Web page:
Paisley recall petition: More voting centres 'would not have changed result'
SINN Féin has criticised a report by the Electoral Commission which found that opening more voting centres for Ian Paisley's parliamentary recall petition would not have altered the result.
Mr Paisley survived the House of Commons' first ever recall petition after less than the required 10 per cent of the electorate signed their support for a by-election.
He would have been ousted as an MP if 7,543 voters in North Antrim signed the petition. In the event, 7,099 people signed it (9.4%).
In the wake of September's result, the Electoral Office of Northern Ireland was pressed on why it only operated three voting centres for the six-week period the petition was open, when a maximum of 10 were permitted.
Sinn Féin was particularly critical of the decision.
But in its statutory report on the running of the petition, the Electoral Commission concluded that opening more centres would not have affected the result.
The report stated: "We recognise that the decision to use only three signing places was the subject of much debate and criticism. However, we have found no evidence that an increased number of signing places would have contributed to a different result at the end of the recall petition."
It added: "Electors had six weeks in which to sign the petition at their designated venue and could also sign by post or appoint a proxy on demand. This is a significant factor to consider when compared to all other electoral events in Northern Ireland where electors are required to give a valid reason as to why they cannot attend their polling station in person."
Sinn Féin North Antrim MLA Philip McGuigan rejected the finding.
“That conclusion defies all logic and ignores the evidence on the ground where people were clearly stating that accessibility was a huge factor," he said.
"The lack of an effective public awareness campaign and worker-friendly opening hours were also major concerns that the Electoral Commission have not satisfactorily addressed.
“At the time of the petition, a number of political parties reported that members of the public were reluctant to attend the signing centres because their reasons for being there would have been easily identified.
“Did the Electoral Commission actually speak to any of those people or did they simply talk to those who had carried out the petition and who were hardly likely to criticise their own work?
“All of the very serious concerns raised during this petition have been simply glossed over by the Electoral Commission report and no substantive recommendations for changes to the process have been made."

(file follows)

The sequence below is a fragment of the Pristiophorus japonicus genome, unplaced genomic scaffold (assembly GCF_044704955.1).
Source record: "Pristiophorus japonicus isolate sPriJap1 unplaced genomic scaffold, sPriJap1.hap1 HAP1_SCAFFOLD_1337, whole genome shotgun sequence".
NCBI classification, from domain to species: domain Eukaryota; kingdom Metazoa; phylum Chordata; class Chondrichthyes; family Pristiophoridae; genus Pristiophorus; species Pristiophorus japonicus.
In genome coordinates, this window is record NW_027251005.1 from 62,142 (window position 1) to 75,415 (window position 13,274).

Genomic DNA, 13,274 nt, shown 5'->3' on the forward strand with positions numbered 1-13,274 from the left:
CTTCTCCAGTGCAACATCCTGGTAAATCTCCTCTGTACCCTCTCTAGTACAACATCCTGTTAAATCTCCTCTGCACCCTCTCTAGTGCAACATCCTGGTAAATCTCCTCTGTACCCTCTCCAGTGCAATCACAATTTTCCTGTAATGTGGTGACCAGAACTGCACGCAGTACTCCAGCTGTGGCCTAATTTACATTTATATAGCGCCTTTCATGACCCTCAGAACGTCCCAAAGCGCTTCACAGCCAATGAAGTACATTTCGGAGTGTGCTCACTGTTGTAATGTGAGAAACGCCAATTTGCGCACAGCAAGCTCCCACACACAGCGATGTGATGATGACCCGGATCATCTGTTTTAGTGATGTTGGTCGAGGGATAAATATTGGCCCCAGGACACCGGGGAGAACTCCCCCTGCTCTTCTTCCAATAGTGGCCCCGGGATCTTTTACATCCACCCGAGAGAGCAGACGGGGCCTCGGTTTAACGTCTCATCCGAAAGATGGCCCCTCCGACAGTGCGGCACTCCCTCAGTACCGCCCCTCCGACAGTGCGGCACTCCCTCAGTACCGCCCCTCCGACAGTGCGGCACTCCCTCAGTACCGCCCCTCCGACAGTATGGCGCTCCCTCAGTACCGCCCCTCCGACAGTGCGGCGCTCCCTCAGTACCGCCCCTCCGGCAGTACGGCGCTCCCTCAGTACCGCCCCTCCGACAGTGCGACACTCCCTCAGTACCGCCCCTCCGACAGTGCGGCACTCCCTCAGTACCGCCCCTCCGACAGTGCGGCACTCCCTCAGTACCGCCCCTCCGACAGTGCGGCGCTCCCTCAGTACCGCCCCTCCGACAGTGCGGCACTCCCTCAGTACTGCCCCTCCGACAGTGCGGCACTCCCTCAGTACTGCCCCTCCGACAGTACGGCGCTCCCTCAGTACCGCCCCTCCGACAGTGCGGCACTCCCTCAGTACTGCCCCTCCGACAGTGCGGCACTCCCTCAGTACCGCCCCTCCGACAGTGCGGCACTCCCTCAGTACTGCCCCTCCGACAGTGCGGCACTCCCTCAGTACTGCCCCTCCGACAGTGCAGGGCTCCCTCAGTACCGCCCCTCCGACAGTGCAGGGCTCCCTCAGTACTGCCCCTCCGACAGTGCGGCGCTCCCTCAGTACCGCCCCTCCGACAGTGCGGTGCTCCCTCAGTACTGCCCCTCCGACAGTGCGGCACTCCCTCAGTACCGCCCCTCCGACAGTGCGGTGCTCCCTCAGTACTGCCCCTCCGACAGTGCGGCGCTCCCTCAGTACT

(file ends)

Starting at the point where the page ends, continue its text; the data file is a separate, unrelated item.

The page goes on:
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The petition device, created following the Westminster expenses scandal, was initiated after Mr Paisley was banned from the House of Commons for 30 sitting days for failing to declare two 2013 family holidays paid for by the Sri Lankan government.
A parliamentary watchdog found in July that, a year after the luxury holidays, Mr Paisley lobbied then prime minister David Cameron not to support a UN probe into alleged Sri Lankan human rights abuses.
The commission found that, overall, the petition was well run, with some lessons to be learned.
It identified a number of practical issues that it said would help voters, campaigners and administrators at any future petition.
These included looking at whether a signing period of six weeks is appropriate and how electors could get more information on recall petitions.
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The report said: "Feedback from those who worked and campaigned at the recall petition was that the six-week signing period was too long. Concerns were also raised as to whether there was enough awareness amongst electors on how they could participate."
Ann Watt, head of the Electoral Commission in Northern Ireland, said: "Overall, the North Antrim recall petition was well-run, with no significant problems.
"This was the first time the legislation for such a petition had been tested. It therefore provides an opportunity for lessons to be learnt and highlights improvements that could be made by the UK Government which could help voters, campaigners and administrators at any future petition."
The commission said a total of £4,178 of spending was reported by the two registered campaigners - Sinn Féin and the Alliance Party.